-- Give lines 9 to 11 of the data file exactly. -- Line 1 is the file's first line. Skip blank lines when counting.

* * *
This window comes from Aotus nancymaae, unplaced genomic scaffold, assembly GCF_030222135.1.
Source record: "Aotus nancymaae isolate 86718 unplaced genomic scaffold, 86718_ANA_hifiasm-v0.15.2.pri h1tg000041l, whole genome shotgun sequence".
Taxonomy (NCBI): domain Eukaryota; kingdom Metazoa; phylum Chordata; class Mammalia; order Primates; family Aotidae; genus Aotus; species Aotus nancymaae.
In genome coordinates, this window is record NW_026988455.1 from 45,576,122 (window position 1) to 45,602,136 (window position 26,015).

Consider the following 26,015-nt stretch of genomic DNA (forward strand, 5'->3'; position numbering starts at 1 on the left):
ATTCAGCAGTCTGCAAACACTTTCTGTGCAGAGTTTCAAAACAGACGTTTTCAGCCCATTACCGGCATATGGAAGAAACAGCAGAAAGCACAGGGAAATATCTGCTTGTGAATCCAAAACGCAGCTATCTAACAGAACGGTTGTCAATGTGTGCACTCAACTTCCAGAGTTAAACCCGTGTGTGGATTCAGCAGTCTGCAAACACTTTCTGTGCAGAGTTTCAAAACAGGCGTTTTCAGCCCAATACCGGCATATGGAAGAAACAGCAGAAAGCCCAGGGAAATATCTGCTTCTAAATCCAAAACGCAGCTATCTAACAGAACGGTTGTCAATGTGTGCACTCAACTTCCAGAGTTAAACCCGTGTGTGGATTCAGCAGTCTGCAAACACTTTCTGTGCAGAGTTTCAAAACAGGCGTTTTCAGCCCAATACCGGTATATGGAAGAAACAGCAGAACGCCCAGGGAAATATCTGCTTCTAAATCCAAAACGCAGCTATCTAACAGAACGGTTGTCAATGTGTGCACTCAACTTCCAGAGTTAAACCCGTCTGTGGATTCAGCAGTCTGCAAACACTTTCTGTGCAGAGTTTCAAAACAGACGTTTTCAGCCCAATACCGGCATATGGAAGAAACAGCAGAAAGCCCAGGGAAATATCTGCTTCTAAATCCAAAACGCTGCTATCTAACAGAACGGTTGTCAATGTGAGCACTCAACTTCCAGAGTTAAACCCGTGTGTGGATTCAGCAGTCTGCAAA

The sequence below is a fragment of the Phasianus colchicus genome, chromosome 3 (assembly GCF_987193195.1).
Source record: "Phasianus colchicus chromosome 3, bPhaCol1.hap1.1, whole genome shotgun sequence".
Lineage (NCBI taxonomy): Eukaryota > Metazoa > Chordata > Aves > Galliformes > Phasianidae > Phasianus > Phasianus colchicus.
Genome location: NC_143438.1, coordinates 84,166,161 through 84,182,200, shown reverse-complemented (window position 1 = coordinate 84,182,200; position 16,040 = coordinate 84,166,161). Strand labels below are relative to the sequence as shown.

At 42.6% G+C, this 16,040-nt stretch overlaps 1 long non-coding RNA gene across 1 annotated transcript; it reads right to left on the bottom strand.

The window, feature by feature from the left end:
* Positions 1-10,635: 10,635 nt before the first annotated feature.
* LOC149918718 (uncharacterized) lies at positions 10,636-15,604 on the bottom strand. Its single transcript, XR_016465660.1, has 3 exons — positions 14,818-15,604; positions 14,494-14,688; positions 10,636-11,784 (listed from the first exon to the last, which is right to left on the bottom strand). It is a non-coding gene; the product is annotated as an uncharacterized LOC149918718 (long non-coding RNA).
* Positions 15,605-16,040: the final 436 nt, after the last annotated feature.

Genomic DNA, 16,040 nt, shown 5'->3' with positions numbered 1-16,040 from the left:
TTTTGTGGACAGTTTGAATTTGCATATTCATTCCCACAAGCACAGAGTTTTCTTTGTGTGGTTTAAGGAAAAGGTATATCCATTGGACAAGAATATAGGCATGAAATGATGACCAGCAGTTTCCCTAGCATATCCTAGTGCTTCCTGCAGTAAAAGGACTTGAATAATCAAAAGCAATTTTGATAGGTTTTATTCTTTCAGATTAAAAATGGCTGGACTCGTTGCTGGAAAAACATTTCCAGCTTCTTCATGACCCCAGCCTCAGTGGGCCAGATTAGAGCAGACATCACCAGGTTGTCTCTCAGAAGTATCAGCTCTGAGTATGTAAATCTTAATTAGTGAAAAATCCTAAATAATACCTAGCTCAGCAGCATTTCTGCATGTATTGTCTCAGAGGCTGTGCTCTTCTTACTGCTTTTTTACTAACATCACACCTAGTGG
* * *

Lineage (NCBI taxonomy): Eukaryota > Metazoa > Chordata > Aves > Galliformes > Phasianidae > Phasianus > Phasianus colchicus.
Genome location: NC_143438.1, coordinates 84,166,161 through 84,182,200, shown reverse-complemented (window position 1 = coordinate 84,182,200; position 16,040 = coordinate 84,166,161). Strand labels below are relative to the sequence as shown.

At 42.6% G+C, this 16,040-nt stretch overlaps 1 long non-coding RNA gene across 1 annotated transcript; it reads right to left on the bottom strand.